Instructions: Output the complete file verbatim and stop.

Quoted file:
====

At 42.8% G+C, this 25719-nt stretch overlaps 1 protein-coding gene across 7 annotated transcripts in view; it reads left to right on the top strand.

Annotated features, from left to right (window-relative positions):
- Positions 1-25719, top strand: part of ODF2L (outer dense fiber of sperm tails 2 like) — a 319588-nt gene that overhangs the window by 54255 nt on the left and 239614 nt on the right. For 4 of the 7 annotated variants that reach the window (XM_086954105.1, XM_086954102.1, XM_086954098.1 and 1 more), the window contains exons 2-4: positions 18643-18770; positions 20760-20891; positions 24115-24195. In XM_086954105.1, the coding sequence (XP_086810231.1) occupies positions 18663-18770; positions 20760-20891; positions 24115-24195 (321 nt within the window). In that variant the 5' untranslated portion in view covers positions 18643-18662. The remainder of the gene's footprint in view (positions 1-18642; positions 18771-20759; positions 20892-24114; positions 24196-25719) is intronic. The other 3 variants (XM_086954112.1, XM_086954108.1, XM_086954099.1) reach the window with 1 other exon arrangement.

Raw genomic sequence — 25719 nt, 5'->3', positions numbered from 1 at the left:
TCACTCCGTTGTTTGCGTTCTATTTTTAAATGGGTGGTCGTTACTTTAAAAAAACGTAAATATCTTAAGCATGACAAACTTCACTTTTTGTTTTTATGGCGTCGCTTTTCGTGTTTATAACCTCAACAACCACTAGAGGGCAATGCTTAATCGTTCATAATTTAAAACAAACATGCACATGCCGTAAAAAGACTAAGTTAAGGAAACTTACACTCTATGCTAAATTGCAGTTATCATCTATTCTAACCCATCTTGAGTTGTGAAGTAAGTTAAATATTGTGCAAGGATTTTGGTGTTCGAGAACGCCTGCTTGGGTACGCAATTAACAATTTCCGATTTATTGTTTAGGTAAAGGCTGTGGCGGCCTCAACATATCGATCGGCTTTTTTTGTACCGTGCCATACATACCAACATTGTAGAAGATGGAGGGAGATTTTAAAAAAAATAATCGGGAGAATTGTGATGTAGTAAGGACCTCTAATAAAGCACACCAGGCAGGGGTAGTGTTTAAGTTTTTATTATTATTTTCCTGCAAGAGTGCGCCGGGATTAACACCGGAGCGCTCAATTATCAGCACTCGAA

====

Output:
At 42.8% G+C, this 25719-nt stretch overlaps 1 protein-coding gene across 7 annotated transcripts in view; it reads left to right on the top strand.

Annotated features, from left to right (window-relative positions):
- Positions 1-25719, top strand: part of ODF2L (outer dense fiber of sperm tails 2 like) — a 319588-nt gene that overhangs the window by 54255 nt on the left and 239614 nt on the right. For 4 of the 7 annotated variants that reach the window (XM_086954105.1, XM_086954102.1, XM_086954098.1 and 1 more), the window contains exons 2-4: positions 18643-18770; positions 20760-20891; positions 24115-24195. In XM_086954105.1, the coding sequence (XP_086810231.1) occupies positions 18663-18770; positions 20760-20891; positions 24115-24195 (321 nt within the window). In that variant the 5' untranslated portion in view covers positions 18643-18662. The remainder of the gene's footprint in view (positions 1-18642; positions 18771-20759; positions 20892-24114; positions 24196-25719) is intronic. The other 3 variants (XM_086954112.1, XM_086954108.1, XM_086954099.1) reach the window with 1 other exon arrangement.

Raw genomic sequence — 25719 nt, 5'->3', positions numbered from 1 at the left:
TCACTCCGTTGTTTGCGTTCTATTTTTAAATGGGTGGTCGTTACTTTAAAAAAACGTAAATATCTTAAGCATGACAAACTTCACTTTTTGTTTTTATGGCGTCGCTTTTCGTGTTTATAACCTCAACAACCACTAGAGGGCAATGCTTAATCGTTCATAATTTAAAACAAACATGCACATGCCGTAAAAAGACTAAGTTAAGGAAACTTACACTCTATGCTAAATTGCAGTTATCATCTATTCTAACCCATCTTGAGTTGTGAAGTAAGTTAAATATTGTGCAAGGATTTTGGTGTTCGAGAACGCCTGCTTGGGTACGCAATTAACAATTTCCGATTTATTGTTTAGGTAAAGGCTGTGGCGGCCTCAACATATCGATCGGCTTTTTTTGTACCGTGCCATACATACCAACATTGTAGAAGATGGAGGGAGATTTTAAAAAAAATAATCGGGAGAATTGTGATGTAGTAAGGACCTCTAATAAAGCACACCAGGCAGGGGTAGTGTTTAAGTTTTTATTATTATTTTCCTGCAAGAGTGCGCCGGGATTAACACCGGAGCGCTCAATTATCAGCACTCGAA